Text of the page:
“It doesn’t seem like it’d be that complicated [to install sidewalks], but there are lots of details that need to be worked through,” McKeel said.
A local push for sidewalks in cities
City planners have long cared more about cars than bicycles or pedestrians, said Dan Gelinne, a program manager at the Pedestrian and Bicycle Information Center, a state-funded resource housed at the University of North Carolina Highway Safety Research Center. “Places like Durham, Atlanta, and Phoenix were pretty much developed when people were driving, so the sidewalk was an afterthought.”
And yet, cities that boast comprehensive sidewalk coverage like New York and Boston flourished much earlier, when most people were getting around on foot.
Recent decades have seen a push from local efforts to enforce and encourage sidewalks in cities across the United States. Not only do sidewalks decrease the likelihood of pedestrians getting struck in vehicle crashes by 80 percent, but they also raise property value, make shops and businesses more economically viable, and signal a more physically active neighborhood, according to Gelinne.
In 2006, the Durham City Council adopted the DurhamWalks! Pedestrian Plan, which was meant to check up on existing sidewalk networks and recommend improvements for better safety and accessibility.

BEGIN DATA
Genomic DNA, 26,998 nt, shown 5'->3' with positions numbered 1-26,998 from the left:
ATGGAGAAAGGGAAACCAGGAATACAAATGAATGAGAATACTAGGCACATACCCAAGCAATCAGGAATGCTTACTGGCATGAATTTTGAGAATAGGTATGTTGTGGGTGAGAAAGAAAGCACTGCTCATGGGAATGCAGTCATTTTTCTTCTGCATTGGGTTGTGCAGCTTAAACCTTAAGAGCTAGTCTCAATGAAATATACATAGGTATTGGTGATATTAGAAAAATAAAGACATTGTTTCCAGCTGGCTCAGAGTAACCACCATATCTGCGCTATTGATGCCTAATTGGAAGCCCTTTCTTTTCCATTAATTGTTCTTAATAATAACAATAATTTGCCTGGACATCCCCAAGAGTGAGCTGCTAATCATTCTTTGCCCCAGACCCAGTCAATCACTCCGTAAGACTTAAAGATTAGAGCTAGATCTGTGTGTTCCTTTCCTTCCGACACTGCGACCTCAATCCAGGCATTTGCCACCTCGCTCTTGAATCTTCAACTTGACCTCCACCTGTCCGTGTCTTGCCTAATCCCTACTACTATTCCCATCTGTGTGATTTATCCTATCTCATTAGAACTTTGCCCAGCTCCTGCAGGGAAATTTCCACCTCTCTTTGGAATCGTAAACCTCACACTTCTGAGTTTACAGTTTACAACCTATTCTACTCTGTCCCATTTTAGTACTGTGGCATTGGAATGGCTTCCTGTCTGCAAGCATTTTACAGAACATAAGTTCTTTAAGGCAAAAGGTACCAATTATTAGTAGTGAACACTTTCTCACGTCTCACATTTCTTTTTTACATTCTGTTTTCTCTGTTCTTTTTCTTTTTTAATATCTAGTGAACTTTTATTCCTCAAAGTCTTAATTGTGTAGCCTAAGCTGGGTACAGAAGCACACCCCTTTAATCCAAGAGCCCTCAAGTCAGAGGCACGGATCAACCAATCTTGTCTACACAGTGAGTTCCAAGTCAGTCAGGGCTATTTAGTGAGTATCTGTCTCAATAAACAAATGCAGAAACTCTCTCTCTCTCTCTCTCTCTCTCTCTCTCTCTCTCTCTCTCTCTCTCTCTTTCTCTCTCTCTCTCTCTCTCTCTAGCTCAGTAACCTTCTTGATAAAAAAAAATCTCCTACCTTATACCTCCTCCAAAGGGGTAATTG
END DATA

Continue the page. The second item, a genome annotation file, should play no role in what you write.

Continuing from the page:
Of the 300 projects that were born after its adoption, only 35 were actually completed, Poole said.
The projects that have been most successful are the ones that address pedestrian safety in particularly risky areas, such as Fayetteville Street, where pedestrians often have to walk alongside cars due to gaps in the sidewalk network.
Poole said that while the city has its own methodology for deciding which sidewalk projects should be prioritized, the North Carolina Department of Transportation does too. Because most sidewalks get federal funding through the state DOT, the city often must wait for the state to decide what it will approve.